However, as I got older, I realised that it was actually a blessing in disguise. It gave me at least 30 minutes' warning, so I had a chance to tell someone else what was going on and get them to help me home (most of these happened at school, so all I had to do was tell my teacher and go to the sick bay). The only drawback was that it left me without the means to distract myself during this time, because it's important to stay as calm as possible before the headache sets in - otherwise it makes the headache much worse. But you can't read a book or watch television while your eyes are non-functional! :frown:

I later found out why this strange effect occurs, and why it's visible when your eyes are closed - it's nothing to do with your eyes, but with your brain. In actual fact, there is a ripple of activity spreading through the visual centre of your brain, at about 3mm per minute, and this is what trips off the sparklies and subsequent blind spot. It's a bit like a wave rolling in toward the beach. Here is a YouTube video demonstrating this effect, both optically and inside the brain.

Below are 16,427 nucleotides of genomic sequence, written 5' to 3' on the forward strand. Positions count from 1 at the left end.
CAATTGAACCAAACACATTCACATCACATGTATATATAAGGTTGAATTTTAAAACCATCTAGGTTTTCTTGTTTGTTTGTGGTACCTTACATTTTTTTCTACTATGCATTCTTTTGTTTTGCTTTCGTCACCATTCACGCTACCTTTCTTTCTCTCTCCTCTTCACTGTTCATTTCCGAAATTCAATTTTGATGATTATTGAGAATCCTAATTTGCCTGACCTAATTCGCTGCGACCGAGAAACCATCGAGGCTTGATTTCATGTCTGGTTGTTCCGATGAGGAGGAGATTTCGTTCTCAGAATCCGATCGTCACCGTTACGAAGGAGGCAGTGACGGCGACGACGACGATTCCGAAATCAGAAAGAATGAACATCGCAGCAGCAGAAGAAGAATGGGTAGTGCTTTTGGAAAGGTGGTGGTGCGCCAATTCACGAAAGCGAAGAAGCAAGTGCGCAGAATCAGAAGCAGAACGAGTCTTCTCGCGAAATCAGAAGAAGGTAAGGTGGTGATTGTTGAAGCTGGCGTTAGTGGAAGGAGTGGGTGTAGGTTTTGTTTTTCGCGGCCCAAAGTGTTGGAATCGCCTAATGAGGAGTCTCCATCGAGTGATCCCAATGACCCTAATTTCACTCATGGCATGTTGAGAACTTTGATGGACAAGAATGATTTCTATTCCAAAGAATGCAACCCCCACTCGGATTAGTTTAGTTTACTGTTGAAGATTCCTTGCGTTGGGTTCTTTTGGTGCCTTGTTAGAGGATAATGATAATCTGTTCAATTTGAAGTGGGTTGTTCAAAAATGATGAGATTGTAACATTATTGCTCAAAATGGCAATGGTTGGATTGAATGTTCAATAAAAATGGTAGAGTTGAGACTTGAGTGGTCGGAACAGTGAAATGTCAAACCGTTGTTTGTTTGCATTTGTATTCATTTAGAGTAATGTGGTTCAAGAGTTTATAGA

What's especially interesting is that studies have been done, where blind people have had probes placed in their visual centre, and reported seeing lines and patterns of light (sorry - this needs a reference here, will add when I find one :blush: ). So the possibility remains that even people who are blind can see this bizarre effect before they have a migraine! 8O